Ontario overestimated costs of services to irregular border crossers: auditor
Province spent about $81 million, not $200 million, new report says
Ontario's auditor general says the province significantly overstated the costs of providing services to asylum seekers coming into Canada from the United States.
In a special report released Wednesday, Bonnie Lysyk said the $200 million estimate given by the governing Progressive Conservatives in 2018 represented the cost of providing services to all refugee claimants, not just so-called irregular border crossers.
Lysyk said the minister of social services at the time, Lisa MacLeod, was given inaccurate information by civil servants.
"The accuracy of information provided by the ministry to the minister for the public announcement was far off the mark," she said.
"Senior government officials need to ensure the accuracy of the information provided to government for public announcements and decision-making," she added.
MacLeod had formally requested $200 million from Ottawa to cover costs she said were incurred by the province and its municipalities as a result of an influx of asylum seekers arriving from the U.S.
According to MacLeod, the money covered:
- $74 million for temporary housing costs in Toronto alone, as well as $12 million for Ottawa and $3 million for the Red Cross for support services.
- $90 million in social assistance costs.
- $20 million for "primary and secondary education spaces."
Lysyk said her office found the Ontario government spent roughly $81 million on services for irregular asylum seekers between April 1, 2017, when the federal government first started tracking their arrival, and July 31, 2018.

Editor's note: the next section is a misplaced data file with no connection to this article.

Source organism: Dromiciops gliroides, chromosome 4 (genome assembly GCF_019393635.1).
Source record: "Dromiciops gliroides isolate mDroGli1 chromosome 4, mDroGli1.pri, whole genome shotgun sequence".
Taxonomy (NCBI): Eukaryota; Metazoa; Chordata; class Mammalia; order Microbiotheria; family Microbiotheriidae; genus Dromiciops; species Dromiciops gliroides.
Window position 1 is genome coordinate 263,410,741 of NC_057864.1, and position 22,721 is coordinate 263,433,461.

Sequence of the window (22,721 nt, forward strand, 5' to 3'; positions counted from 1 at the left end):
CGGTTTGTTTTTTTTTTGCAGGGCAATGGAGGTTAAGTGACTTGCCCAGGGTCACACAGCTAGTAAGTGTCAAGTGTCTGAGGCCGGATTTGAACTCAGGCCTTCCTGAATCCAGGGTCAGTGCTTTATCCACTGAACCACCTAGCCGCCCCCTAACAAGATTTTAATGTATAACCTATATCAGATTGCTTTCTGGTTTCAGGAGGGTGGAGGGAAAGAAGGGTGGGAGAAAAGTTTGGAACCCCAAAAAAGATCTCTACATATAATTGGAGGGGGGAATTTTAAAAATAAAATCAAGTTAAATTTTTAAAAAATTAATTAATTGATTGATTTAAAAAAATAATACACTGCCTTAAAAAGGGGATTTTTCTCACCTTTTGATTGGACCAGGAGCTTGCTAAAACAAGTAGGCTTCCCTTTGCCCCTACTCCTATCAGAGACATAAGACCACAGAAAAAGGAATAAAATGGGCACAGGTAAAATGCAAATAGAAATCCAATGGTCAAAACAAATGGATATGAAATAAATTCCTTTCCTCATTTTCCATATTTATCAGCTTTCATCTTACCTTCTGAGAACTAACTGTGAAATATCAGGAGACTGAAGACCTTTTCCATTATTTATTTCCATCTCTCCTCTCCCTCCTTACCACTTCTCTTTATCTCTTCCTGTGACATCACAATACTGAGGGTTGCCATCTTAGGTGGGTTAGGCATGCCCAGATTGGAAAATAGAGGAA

The federal government has given $15.6 million in compensation to Toronto, Ottawa and Peel Region, she said.
"In comparison, Quebec incurred $300 million in costs and has been compensated $286 million by the federal government through a separate cost sharing agreement," a statement from the auditor's office released Wednesday said.
Lysyk also said the provincial government should reach out to the federal government for its own compensation agreement on services for all refugee claimants, including illegal border crossers.
"Since the time frame of our audit, additional costs continued to be incurred until the border was closed due to COVID-19," the statement said.
Canada's Safe Third Country agreement with the U.S. says asylum seekers are required to make their claims in the first "safe" country where they arrive, which means those who try to enter Canada at an official land crossing are sent back to make their claim in the U.S.
The agreement does not cover "irregular" asylum seekers — those who come in through unofficial crossings.
The auditor says 36 per cent of refugee claimants in Ontario inrecent years came in at unofficial points.
The province provides services such as temporary housing, settlement services and language training.
With files from CBC News